Nevertheless, during his bilateral talks with the United Nations’ Secretary General Ban Ki-moon, Karimov described the June 2010 events in southern Kyrgyzstan as a full-scale war. “Power holders in Kyrgyzstan did not draw any conclusions. The causes of the conflict need to be investigated at an international level,” Karimov noted, despite the fact that the inter-ethnic clashes were investigated by a national as well as an international commission led by the Organization for Security and Cooperation in Europe. This is in stark contrast to the Andijan massacre of 2005, which were never evaluated either by national or international commissions.
Yet Karimov touched on a weak spot by pointing to Kyrgyzstan’s failure to bring the perpetrators to justice. Well-respected international human rights organizations have also called on the Kyrgyz authorities to retry all those convicted following the June 2010 inter-ethnic clashes, a trial that according to them saw ethnic Uzbeks sentenced at a higher proportion that then their Kyrgyz counterparts. Such a retrial would involve the case of the human rights defender and ethnic Uzbek Azimjan Askarov, sentenced to life for organizing mass disturbances and instigating inter-ethnic violence in southern Kyrgyzstan in 2010. According to Rachel Denber of Human Rights Watch, “In the case of Azimjan Askarov, the Kyrgyz justice system has utterly failed to deliver justice. The case was riddled with blatant flaws from start to finish, and it is astounding that the court did not order a thorough investigation into the way it was conducted.”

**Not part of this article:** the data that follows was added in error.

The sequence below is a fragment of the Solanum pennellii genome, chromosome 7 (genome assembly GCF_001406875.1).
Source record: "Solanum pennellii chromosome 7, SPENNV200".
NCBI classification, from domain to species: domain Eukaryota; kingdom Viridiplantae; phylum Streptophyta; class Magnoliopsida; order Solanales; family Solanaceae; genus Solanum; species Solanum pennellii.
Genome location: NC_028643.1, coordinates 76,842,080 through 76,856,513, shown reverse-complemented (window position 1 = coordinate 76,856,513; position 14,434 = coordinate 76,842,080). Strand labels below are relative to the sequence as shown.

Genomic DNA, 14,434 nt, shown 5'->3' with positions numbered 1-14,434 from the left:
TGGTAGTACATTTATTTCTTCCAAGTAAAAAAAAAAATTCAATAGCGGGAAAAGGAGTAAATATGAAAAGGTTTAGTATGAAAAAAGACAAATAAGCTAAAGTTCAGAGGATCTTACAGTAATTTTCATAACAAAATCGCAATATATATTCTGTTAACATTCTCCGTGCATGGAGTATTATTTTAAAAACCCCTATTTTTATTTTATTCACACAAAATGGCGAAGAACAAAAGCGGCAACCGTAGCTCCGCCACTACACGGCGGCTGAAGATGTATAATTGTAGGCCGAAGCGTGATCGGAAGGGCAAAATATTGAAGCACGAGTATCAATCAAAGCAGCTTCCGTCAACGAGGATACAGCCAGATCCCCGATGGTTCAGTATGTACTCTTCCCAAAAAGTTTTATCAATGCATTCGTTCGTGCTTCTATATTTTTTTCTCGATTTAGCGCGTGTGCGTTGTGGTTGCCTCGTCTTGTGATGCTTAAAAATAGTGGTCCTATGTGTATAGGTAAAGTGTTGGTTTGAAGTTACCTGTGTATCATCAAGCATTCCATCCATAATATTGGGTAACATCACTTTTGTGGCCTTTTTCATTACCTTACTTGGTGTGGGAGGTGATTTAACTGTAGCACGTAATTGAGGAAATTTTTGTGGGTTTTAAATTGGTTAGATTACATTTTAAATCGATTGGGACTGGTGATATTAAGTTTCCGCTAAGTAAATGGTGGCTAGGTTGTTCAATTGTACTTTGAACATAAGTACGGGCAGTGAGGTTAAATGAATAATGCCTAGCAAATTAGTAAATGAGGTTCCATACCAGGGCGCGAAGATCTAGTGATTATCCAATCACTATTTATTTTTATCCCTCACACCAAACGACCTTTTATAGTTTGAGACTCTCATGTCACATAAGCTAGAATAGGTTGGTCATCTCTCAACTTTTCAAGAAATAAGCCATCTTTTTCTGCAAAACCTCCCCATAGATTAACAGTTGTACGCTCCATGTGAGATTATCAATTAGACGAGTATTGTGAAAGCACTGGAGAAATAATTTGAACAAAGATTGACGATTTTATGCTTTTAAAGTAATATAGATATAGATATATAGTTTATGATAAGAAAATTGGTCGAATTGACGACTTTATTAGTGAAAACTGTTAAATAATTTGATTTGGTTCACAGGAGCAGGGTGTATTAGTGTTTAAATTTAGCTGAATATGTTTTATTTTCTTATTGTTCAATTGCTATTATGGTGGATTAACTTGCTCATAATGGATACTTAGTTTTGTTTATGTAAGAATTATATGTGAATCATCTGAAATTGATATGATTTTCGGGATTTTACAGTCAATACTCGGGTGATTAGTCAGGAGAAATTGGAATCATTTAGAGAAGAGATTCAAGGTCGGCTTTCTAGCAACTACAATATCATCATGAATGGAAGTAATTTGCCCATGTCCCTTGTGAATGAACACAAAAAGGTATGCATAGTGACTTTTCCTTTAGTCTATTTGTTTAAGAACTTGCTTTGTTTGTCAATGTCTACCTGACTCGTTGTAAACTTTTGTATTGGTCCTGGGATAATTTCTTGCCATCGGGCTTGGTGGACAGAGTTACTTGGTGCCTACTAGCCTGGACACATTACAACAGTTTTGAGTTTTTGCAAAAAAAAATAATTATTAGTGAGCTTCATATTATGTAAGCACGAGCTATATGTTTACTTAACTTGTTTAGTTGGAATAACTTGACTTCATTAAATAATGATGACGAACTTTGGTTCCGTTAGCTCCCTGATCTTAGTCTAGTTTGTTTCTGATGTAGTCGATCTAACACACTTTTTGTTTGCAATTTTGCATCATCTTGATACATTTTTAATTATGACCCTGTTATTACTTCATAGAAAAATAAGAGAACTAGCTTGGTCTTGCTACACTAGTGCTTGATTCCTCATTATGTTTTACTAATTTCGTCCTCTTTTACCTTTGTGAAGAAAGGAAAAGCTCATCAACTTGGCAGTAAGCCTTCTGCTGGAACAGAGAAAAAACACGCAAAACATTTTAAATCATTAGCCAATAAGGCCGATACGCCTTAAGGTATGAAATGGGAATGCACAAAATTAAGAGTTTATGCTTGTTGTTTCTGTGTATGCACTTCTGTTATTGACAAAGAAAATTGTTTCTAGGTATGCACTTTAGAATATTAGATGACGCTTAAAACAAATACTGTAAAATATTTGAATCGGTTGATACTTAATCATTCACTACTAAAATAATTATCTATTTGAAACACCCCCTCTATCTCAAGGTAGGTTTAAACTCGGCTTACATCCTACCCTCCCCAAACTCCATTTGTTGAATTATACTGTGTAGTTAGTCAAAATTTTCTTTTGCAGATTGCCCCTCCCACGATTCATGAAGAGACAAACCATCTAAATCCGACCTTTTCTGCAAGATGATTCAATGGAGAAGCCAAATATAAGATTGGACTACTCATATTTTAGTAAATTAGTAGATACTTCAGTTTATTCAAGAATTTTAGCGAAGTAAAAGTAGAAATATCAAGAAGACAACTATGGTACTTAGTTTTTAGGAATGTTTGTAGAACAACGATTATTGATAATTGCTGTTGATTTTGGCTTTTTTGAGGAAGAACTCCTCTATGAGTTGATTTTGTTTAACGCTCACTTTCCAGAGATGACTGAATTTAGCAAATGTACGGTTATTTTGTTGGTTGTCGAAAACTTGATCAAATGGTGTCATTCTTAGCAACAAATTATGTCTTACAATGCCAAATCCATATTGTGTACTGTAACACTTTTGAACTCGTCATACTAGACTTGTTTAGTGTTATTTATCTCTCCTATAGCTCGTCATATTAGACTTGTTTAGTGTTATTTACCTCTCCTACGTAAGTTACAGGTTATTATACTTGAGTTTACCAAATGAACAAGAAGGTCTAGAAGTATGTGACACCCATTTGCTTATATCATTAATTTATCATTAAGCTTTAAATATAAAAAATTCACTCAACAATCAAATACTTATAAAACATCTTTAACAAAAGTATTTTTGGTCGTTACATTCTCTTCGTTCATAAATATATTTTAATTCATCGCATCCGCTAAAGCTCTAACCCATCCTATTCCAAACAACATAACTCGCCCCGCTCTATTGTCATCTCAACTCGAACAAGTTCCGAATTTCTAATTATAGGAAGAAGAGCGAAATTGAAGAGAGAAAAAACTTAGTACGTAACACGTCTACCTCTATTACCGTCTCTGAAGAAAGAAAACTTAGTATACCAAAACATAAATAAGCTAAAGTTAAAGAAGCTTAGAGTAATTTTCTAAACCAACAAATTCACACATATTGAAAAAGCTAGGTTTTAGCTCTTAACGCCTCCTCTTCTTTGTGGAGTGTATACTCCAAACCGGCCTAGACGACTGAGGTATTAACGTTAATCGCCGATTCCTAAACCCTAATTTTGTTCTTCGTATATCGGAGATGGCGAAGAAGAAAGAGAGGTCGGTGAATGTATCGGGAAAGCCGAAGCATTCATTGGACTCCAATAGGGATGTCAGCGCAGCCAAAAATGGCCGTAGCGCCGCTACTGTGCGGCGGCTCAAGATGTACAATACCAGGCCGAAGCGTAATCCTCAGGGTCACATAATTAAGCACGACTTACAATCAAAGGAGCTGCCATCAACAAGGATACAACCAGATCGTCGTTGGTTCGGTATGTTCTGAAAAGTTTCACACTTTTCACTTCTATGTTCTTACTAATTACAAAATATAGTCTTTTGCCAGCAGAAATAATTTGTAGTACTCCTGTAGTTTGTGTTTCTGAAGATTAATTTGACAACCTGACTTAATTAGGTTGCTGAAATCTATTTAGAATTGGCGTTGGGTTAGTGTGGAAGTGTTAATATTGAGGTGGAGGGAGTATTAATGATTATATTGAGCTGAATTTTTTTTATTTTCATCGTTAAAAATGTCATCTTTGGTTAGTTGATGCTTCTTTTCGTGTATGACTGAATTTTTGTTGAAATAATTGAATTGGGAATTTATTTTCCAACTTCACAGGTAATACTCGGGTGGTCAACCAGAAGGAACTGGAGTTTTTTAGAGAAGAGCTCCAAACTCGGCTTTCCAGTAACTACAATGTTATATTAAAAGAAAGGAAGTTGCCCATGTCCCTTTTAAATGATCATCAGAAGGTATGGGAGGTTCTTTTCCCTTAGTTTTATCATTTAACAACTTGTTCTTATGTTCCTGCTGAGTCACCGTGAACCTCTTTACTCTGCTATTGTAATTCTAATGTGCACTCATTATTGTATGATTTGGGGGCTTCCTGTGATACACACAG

In general, Bishkek-Tashkent relations have always been uneasy. The two countries have been divided not only over the ethnic clashes between Uzbeks and Kyrgyz in southern Kyrgyzstan, but also on numerous border conflicts and the constant struggle for water resources. According to local political analysts, Karimov’s increasingly critical statements addressed to Bishkek might be guided by geopolitical interests. In a number of interviews, Uzbekistan’s president has stated that Tashkent will not enter the Eurasian Economic Union, the Customs Union or any other alliance that is reminiscent of the Soviet Union, unlike Bishkek, which is pursuing the opposite foreign policy.
Also, earlier this year Kyrgyzstan approved the sale of its gas network to Russia’s Gazprom for the symbolic price of US$ 1 and is now receiving its energy supplies without any delay. This has removed Tashkent’s leverage, which it has previously deployed to bully Bishkek by cutting off supplies during winter. Such developments, along with Bishkek re-equipping its military with the Kremlin’s assistance might are indeed irritants to power holders in Tashkent.
IRAN, A NUCLEAR TREATY, AND ITS NEIGHBORS, by Stephen Blank
THE PROSPECTS OF IS IN AFGHANISTAN, by Sudha Ramachandran
AZERBAIJAN AND KAZAKHSTAN FACE TOUGH ECONOMIC DECISIONS AMID DECREASING OIL PRICE, by Nurzhan Zhambekov
CONFLICT-RELATED VIOLENCE DECREASES IN THE NORTH CAUCASUS AS FIGHTERS GO TO SYRIA, by Huseyn Aliyev